Thursday, March 2, 2017

An Unforgettable Lenten Pilgrimage

Five years ago, I got to spend the first half of Lent in Rome and so had the privilege of joining many others in the early morning tradition of Mass at the Roman stational churches, an experience I wish everyone could have and one certainly not to be forgotten. 

As I wrote at the time: There is something so very special about going to these venerable Roman churches in the early pre-dawn darkness, walking literally in the steps of centuries of Christians who have visited those same churches on those same days, celebrating Mass surrounded by the relics and memories of martyrs, then emerging in the early morning light to continue one’s daily work. It is a true experience of the communion of saints! As the Italian Humanist Petrarch (1304-1374), describing his experience as a pilgrim in Rome in the Holy Year 1350, wrote: “How inspiring for a Christian to journey to that city which is like a heaven on earth, sanctified by the remains of martyrs beyond number, drenched in the precious blood of those early witnesses to the Truth.”

At that time, I was in Rome for three months taking at course at the Congregation of the Causes of Saints. My class met daily from 4:00 to 6:00 p.m., which left my mornings free for visiting churches, general sightseeing, and (once Lent had begun) the early morning Lenten stational Masses. One of our Paulist novices was also in Rome at the same time for his Lenten experience. So he and I would catch the bus at around 6:15 each chilly dark morning to go to that day's assigned church. 

That meant we got to see a lot of churches that are seldom seen by tourists (or even by Romans, since some of them are seldom open to the public except on their stational days). For example, the second Lenten station, on the Thursday after Ash Wednesday, is at the Church of San Giorgio in Velabro, one of those wonderful ancient Roman churches that I would certainly never have gotten to see the inside of, were it not for the tradition of the Lenten stations. Located in a section of the city associated with the mythic infancy of Romulus and Remus, Rome's founders, the church itself has been associated with the soldier saint and martyr George since the 8th century. (The photo above was taken there after the early-morning English-language station Mass five years ago.)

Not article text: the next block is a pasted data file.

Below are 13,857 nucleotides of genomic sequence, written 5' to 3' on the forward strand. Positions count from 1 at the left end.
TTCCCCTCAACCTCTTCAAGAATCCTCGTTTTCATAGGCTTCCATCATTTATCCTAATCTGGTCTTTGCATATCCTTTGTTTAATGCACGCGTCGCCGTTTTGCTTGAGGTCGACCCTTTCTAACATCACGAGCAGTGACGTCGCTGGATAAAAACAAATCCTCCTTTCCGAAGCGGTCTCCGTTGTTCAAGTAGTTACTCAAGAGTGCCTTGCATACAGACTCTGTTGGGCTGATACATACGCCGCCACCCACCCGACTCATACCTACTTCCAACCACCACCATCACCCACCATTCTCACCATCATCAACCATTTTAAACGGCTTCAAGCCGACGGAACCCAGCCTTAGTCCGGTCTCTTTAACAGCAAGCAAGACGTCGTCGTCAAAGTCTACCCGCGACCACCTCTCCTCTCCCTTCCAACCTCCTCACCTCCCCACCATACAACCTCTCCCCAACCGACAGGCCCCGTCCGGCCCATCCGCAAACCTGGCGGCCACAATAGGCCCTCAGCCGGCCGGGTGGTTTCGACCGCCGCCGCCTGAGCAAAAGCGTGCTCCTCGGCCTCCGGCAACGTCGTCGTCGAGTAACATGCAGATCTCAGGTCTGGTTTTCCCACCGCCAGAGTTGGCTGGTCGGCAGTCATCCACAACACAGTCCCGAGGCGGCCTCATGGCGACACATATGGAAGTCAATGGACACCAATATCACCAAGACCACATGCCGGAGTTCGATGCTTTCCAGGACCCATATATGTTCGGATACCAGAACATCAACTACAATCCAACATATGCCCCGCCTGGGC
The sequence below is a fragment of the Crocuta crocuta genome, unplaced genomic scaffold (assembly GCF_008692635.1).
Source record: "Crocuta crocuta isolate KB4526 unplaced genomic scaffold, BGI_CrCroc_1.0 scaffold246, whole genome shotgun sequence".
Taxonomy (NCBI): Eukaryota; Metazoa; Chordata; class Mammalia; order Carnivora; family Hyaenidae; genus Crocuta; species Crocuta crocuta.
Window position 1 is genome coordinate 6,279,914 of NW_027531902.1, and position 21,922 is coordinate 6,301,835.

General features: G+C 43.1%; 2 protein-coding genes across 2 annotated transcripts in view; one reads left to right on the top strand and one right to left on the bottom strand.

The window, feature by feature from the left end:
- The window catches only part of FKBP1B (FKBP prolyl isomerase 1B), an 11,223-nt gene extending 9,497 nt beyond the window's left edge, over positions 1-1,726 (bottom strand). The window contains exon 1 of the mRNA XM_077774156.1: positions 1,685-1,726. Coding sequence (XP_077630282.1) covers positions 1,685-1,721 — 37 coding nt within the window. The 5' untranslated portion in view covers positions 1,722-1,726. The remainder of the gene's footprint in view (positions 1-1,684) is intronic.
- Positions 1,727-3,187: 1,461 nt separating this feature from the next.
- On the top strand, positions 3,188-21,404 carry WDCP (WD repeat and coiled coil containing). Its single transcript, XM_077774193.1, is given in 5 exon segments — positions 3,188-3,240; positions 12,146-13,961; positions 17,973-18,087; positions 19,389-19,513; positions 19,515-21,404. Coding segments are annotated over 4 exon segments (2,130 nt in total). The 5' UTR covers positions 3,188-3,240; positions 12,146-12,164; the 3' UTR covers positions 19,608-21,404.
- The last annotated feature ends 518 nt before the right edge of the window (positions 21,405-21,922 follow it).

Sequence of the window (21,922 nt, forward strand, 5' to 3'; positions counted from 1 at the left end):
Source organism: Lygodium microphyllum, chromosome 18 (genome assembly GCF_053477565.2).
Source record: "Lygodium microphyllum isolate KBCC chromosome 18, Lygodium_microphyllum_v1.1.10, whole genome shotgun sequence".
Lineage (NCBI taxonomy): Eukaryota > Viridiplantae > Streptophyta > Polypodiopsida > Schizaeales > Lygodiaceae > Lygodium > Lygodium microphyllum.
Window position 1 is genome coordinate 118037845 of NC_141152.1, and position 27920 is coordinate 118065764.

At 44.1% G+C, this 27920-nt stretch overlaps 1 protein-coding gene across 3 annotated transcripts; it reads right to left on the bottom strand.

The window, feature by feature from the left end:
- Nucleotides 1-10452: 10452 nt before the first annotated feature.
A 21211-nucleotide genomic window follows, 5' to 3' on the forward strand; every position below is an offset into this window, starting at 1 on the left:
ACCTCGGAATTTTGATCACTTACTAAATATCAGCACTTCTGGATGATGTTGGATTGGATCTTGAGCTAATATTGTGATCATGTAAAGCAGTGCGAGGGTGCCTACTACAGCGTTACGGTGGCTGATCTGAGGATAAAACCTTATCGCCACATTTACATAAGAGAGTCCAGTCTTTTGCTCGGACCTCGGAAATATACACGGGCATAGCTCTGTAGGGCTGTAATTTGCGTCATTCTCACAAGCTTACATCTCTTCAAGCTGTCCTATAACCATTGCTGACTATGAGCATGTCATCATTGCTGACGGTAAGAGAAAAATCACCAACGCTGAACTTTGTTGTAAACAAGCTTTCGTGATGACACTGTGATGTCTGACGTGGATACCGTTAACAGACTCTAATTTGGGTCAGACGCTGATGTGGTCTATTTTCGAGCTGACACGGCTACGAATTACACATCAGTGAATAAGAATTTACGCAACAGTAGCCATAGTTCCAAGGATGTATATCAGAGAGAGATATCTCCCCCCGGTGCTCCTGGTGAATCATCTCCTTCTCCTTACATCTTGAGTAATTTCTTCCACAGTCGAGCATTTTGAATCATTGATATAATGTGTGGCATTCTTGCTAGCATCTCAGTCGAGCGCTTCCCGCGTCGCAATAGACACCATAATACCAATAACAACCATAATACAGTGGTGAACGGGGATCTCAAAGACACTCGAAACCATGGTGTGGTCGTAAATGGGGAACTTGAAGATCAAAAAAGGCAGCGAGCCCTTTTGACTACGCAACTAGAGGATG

The connection with the soldier and martyr Saint George may account for what was the traditional Gospel account for today - Matthew's story of the Roman centurion in Capernaum who entreated Jesus to heal his seriously sick servant and whose famous words, Lord, I am not worthy, we recite at every Mass before Communion. The Missal of Paul VI, in its eagerness to dump 1500 years of liturgical tradition, broke with the ancient Lenten lectionary and assigned different daily readings to many of the Lenten weekdays, without regard to the traditional stations. So today, instead of Matthew's story of the centurion, we will be hearing Luke 9:22-25 - Jesus' first prediction of his passion, which is certainly also appropriate at the beginning of Lent (and one whose image of spiritual combat the soldier and martyr Saint George himself would likely identify with at least as much as with the story of the centurion). 

One of the many misfortunes associated with Paul VI's Missal was this loss of the connection between the ancient Roman station churches and the texts, which had often been originally very thoughtfully selected with the station church in mind. In fact, the stations themselves are no longer even mentioned in Paul VI's Missal! 

Nonetheless, there has been a genuine revival of interest in the Roman stations.  In addition to the principal (Italian) celebration each afternoon, other language groups also celebrate station Masses, at least on the weekdays. Hence the opportunity for me in 2012 to concelebrate at the English-language Masses, celebrated daily at 7:00 a.m., organized by the seminarians at the North American College. Not only priests and seminarians, but many other English-speakers living or working in Rome (including some ambassadors) participated and formed a uniquely vibrant congregation of several hundred Lenten pilgrims.

The end of my course and my responsibilities back home brought me back to America before the end of Lent. So I never completed that Lenten station journey. But just being there for the first half of Lent was still more than most people ever get to do, an opportunity for which I will always remain grateful.

(For further information about the Lenten stations, see the special section about them on the Pontifical North American College's website:

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